Many of us have worked with Monaco Editor before. It’s being used in Visual Studio Code, StackBlitz and so much more. It’s a really fast and nice looking code editor and I personally and many other people absolutely love it. It’s open-source and is licensed under MIT License, so basically you can use it in any project you want and how you want.
So, there was a need to have a simple code editor for app written completely in SwiftUI (and interfacing with AppKit) for macOS.
First of all, I’ve decided to do it completely natively and tried out available open source library written in Swift and it was really bad. Then I’ve decided to write something myself and it was just awful. I had felt really depressed at that moment. After some hours of consideration, I’ve decided to just use Monaco Editor and interface with it using WebKit APIs.
In the beginning, I’ve searched for similar solutions and have found one. It was the same idea: just a wrapper Monaco Editor written in Swift which interfaces with Monaco Editor through WebKit APIs. It is SwiftMonacoEditor. It’s relatively new (last commit at the moment was on August 24, 2020), but it was written for iOS/iPadOS and I’ve needed support for macOS specifically. Also, it doesn’t have syntax highlighting support (has, but it doesn’t work as I wanted), so I’ve decided to do something similar with all the features I need.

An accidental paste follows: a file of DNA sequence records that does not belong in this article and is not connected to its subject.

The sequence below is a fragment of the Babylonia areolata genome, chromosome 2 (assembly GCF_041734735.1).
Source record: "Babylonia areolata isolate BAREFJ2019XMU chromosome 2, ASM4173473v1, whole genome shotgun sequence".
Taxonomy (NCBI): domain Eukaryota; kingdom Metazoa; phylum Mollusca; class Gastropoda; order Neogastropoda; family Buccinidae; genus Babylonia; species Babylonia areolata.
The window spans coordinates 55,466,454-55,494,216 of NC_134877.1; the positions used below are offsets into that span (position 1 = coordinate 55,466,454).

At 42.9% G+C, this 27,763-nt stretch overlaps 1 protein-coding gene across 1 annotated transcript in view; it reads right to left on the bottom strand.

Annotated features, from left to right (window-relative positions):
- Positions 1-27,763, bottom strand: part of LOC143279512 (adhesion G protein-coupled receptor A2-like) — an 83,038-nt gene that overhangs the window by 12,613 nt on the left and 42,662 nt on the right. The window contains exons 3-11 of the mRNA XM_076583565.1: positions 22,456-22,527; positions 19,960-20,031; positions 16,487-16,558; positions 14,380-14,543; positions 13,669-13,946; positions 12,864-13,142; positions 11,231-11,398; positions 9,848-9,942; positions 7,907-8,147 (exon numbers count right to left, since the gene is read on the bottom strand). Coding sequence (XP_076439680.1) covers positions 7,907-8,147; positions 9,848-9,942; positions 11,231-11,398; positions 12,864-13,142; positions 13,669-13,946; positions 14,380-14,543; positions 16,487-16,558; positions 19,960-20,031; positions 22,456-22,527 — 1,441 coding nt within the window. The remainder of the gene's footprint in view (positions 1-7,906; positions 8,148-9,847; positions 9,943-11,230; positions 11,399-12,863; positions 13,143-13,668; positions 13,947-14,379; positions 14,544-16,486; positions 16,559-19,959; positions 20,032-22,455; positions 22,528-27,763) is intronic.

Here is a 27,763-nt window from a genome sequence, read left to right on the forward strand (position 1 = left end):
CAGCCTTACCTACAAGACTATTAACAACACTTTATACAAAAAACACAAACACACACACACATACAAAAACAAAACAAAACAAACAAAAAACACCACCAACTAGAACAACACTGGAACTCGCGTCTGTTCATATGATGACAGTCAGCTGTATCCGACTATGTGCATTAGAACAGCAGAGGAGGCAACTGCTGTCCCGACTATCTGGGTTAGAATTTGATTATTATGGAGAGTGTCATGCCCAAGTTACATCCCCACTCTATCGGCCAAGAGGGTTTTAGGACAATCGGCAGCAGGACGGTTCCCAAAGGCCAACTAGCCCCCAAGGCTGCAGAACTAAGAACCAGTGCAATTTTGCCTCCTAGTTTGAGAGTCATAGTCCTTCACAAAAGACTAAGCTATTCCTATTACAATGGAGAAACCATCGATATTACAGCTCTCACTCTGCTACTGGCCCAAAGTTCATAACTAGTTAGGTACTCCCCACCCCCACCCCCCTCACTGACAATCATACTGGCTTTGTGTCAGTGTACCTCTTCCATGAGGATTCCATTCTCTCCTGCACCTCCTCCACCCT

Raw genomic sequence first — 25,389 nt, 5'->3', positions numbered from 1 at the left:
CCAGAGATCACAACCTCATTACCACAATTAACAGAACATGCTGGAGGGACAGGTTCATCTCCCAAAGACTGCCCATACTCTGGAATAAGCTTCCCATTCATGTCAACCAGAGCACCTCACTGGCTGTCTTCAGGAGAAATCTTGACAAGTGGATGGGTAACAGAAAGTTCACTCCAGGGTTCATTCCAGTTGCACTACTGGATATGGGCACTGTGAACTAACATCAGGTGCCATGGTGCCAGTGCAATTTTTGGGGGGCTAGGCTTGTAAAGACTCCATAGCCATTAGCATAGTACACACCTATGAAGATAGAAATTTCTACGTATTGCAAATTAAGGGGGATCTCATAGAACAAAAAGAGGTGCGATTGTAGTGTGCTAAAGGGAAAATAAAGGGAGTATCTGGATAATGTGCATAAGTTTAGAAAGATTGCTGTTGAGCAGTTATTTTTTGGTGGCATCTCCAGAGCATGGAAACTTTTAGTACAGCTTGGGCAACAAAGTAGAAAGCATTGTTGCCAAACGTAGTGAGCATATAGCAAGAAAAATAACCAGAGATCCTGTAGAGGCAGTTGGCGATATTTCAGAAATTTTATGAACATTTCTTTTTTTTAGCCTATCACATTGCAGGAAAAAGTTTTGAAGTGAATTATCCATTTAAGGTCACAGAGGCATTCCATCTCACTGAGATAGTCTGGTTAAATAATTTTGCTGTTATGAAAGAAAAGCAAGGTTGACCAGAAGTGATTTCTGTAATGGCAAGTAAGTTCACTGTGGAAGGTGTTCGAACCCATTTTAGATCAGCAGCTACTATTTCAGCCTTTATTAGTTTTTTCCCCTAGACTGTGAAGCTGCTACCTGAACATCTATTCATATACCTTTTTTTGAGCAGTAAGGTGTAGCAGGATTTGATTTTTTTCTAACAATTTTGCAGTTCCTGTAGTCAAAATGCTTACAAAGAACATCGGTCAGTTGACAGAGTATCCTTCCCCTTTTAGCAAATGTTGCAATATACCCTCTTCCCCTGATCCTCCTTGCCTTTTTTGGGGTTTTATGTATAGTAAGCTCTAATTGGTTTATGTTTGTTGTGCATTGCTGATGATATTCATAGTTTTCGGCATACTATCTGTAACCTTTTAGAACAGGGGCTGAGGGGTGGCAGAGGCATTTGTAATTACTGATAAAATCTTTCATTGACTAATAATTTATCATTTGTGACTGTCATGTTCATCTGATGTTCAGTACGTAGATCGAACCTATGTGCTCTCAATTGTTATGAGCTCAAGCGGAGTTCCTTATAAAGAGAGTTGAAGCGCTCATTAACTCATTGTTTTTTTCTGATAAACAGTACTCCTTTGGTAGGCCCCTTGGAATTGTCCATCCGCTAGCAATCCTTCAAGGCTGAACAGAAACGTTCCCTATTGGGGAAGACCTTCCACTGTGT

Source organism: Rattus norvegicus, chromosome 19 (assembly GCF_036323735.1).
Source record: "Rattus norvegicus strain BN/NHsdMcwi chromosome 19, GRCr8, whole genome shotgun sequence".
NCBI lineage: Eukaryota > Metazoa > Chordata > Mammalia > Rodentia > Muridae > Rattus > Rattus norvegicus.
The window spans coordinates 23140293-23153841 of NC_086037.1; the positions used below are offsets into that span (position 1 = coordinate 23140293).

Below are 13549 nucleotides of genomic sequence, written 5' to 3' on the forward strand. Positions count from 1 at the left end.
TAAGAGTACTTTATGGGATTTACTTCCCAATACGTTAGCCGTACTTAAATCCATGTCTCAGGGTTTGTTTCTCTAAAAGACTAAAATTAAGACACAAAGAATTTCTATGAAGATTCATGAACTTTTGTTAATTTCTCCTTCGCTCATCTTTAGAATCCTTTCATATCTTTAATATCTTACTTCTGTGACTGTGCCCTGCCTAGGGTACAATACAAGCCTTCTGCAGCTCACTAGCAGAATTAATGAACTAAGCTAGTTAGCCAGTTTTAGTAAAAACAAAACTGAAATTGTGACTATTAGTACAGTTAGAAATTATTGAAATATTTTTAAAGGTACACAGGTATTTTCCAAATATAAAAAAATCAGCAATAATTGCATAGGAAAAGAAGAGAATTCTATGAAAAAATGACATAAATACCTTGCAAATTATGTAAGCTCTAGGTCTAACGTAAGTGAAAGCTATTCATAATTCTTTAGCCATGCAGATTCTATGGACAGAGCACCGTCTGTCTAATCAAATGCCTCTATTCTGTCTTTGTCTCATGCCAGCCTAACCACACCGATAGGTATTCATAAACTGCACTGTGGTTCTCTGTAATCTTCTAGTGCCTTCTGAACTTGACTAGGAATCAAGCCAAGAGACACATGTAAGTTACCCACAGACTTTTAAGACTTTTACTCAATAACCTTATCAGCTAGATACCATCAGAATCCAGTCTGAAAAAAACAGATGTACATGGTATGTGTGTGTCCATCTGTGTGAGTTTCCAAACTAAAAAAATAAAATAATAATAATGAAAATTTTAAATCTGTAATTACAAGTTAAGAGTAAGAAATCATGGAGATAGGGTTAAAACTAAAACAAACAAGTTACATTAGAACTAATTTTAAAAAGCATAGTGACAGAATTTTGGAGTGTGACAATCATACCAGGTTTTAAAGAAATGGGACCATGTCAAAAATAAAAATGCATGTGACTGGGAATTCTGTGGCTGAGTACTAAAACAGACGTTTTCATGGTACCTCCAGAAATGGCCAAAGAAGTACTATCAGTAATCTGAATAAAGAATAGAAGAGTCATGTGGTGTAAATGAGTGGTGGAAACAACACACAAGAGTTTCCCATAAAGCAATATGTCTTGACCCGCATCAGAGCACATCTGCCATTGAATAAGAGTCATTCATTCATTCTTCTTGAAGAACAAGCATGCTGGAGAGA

And I have done it in a day. I’ve called it SwiftyMonaco. It’s simple library (can be linked statically and dynamically, as you want) which lets you use Monaco Editor from SwiftUI.
The final product
Let’s go with some examples. First of all, you can use it just like a usual editor:
We just use SwiftyMonaco view and pass text binding to it. It’s similar to usual SwiftUI’s TextEditor view.
Now let’s do something with syntax highlighting. There are examples showing off how to use syntax highlighting for Swift, C++ and Verilog/SystemVerilog:
As you see you simple pass SyntaxHighlight into syntaxHighlight modifier and you will get syntax highlighting in your SwiftyMonaco view.
As you know, we all love dark mode, so SwiftyMonaco works perfectly fine with dark mode. Appearance is synchronized with system appearance, so when you change appearance on your system or use automatic change of appearance, then everything will work perfectly fine.
And, obviously, SwiftyMonaco work perfectly fine in the Light Mode too.
SwiftyMonaco is open source and is licensed under Apache License 2.0. I deeply want to thank you for reading this story and will appreciate if you want to help me with this project. You can do whatever you want: submit issues about bugs or request features, contribute your own code or support me on Patreon (I’m from Belarus, so basically it’s only way which somehow works in here). I’ll deeply appreciate any suggestions, because I understand that the code I wrote for this project is completely far from prefect, so leave your thoughts on it.